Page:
As previously stated, you become infected with the virus during the game’s opening sequence, which leaves Aiden particularly vulnerable to the effects of darkness. When you’re alone and in the dark, the disease progresses until it effectively turns you into a zombie husk, much like one of the game’s tens of thousands of enemy mobs. The majority of the game’s best loot can be obtained during the day, but in order to advance your stats and even progress through the story, you’ll need to deal with the darkness on a regular basis in order to obtain some of the game’s best rewards.

The open-world gameplay becomes significantly more difficult at night, much like it did in the first game. In order to survive, zombies become more agile, intelligent, and louder. They congregate in swarms, forcing you to flee rather than engage. Even more heavily mutated “volatiles” and other variants appear at night, and taking them down effectively necessitates the use of more intensive tactics and weapons.

During your flee, the game’s music increases in volume, and there’s even a threat meter in the vein of Grand Theft Auto, which generates gradually increasing threats the longer you’re away from the safety of a UV-lit outpost. Conversely, traversing the night will reward you with larger EXP boosts and better items, creating a satisfying feedback loop based on the trade-off between risk and reward. This sense of high-stakes play is carried over into a variety of additional in-game activities as well.

In order to advance your character’s development, you’ll have to track down inhibitor injections that the GRE placed in caches across various facilities in an attempt to contain the virus. In addition to being constantly filled with photosensitive zombies due to their constant interior location, these areas are best accessed at night because many of them will leave the confines to roam outside. The darkness adds tension in and of itself, creating layers of claustrophobia as a result of the decreased visibility. The management of your own infection is yet another layer to consider. A timer appears at the top of the screen, which indicates how far the virus has progressed while it is in darkness. It creates a sense of urgency that can easily cause you to become panicked, and of course, the zombies in Dying Light 2 become very upset when you make loud noises in the dark, as you can imagine.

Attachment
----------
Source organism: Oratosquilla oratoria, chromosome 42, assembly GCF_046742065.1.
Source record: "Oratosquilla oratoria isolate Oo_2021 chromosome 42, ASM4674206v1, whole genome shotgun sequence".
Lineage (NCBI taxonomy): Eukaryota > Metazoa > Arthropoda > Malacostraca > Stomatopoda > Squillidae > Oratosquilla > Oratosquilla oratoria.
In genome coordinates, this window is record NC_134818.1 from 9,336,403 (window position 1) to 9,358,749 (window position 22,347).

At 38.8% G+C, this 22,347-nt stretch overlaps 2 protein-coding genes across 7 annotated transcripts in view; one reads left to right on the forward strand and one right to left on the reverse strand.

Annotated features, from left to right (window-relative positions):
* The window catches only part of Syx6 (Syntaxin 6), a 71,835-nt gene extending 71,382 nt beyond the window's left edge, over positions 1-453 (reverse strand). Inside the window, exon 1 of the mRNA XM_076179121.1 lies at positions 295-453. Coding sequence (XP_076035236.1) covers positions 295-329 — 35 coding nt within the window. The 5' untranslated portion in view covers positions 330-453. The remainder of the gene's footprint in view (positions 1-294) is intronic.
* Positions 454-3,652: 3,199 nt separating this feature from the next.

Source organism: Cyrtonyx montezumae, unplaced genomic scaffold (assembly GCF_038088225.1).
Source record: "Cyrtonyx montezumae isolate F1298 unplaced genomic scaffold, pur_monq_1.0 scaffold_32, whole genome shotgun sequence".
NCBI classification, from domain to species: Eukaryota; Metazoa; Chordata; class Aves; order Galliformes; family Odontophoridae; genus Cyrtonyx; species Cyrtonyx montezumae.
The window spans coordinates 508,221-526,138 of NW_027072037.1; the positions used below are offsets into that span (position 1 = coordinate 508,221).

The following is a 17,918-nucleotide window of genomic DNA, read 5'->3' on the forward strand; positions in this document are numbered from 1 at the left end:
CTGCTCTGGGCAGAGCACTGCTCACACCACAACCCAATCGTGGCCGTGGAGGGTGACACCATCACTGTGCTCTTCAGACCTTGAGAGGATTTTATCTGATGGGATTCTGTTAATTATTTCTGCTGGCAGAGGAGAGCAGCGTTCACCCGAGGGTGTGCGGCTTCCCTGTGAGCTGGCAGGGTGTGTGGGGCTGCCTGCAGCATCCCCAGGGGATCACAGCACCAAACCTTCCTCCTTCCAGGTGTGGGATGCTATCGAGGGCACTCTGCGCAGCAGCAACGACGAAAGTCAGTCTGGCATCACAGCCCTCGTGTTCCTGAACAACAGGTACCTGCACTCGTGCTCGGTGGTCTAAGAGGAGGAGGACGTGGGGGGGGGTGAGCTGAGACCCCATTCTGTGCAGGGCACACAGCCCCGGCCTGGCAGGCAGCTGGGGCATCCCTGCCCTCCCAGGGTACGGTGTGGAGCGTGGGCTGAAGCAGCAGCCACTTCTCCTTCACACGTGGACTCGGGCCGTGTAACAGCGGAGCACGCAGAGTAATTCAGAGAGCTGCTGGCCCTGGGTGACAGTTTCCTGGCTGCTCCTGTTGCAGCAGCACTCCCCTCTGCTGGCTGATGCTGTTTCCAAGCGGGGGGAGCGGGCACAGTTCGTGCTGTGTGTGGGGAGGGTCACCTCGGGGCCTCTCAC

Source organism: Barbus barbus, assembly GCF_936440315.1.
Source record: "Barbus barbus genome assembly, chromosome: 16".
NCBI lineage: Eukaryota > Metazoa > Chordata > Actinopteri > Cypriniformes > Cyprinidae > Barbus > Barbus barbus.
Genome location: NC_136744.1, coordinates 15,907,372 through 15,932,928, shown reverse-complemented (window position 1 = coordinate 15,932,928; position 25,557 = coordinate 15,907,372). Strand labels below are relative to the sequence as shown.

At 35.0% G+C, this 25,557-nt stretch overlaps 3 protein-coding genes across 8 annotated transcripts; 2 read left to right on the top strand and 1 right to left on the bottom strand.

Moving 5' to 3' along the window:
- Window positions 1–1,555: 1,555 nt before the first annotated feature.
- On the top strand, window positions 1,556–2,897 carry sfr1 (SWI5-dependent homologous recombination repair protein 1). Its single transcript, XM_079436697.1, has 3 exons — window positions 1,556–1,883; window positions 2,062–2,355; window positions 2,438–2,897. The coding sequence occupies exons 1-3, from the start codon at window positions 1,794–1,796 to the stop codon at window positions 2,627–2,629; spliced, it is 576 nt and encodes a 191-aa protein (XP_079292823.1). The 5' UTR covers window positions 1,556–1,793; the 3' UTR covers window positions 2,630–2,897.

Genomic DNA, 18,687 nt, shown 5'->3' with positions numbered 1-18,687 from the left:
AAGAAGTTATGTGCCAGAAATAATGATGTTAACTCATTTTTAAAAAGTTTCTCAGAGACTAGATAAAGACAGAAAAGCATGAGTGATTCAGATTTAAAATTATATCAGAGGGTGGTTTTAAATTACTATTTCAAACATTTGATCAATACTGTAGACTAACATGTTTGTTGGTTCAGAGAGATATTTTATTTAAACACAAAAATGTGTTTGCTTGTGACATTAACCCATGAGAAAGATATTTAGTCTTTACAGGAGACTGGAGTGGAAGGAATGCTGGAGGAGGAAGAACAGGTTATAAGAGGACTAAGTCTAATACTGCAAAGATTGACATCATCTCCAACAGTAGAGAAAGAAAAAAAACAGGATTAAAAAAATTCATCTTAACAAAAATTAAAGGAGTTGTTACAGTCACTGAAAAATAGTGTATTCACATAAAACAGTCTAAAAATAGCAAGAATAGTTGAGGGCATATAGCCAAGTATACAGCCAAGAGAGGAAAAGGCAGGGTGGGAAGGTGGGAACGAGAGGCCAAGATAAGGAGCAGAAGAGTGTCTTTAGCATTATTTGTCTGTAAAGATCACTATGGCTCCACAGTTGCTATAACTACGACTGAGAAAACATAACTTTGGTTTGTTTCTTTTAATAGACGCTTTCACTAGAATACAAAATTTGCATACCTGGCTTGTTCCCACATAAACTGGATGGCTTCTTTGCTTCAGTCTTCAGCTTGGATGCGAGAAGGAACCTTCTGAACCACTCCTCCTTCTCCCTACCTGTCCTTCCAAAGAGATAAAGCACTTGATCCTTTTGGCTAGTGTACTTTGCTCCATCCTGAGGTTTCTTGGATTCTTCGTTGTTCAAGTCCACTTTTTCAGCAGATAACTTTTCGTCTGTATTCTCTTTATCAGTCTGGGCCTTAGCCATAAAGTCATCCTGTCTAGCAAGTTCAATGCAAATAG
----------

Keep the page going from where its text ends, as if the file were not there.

Fortunately, the game provides you with a plethora of tools with which to deal with zombie hordes during your gameplay. Many of the weapon types from the original game are back, as are many of the attacks that were previously available. Decoys, grenades, spreading fire, explosive barrels, and other weapons provide creative zombie hunters with an extensive toolkit. Drop kicking enemies off rooftops is just as satisfying as it was in the first game.

Taking out enemy limbs or crushing zombie skulls never gets old, and you’ll feel your power incrementally grow as you progress through the game’s strength, gear, and skill tree progressions New zombie types will force you to rethink your strategy, and the game’s robust, if inconsistent, stealth mechanics will allow you to customize your playstyle to a certain extent. Although, at the time of writing, I believe bow weapons are a little undertuned.

The amount of mileage a gamer gets out of repetition will vary depending on the gamer. As someone who has grown tired of the same old open-world games, I could definitely tell when the game was starting to drag. The increased stakes found in nighttime gameplay, on the other hand, helped to keep me engaged at times when the story and its relatively shallow side quests couldn’t keep me interested in the game. Even with the abundance of looting boxes and corpse mountains, looting boxes and corpse mountains can become tedious after a while, especially when upgrades and crafting materials are in short supply. When it comes to Dying Light 2, there isn’t a game that is more in desperate need of an AoE loot mechanic than this one.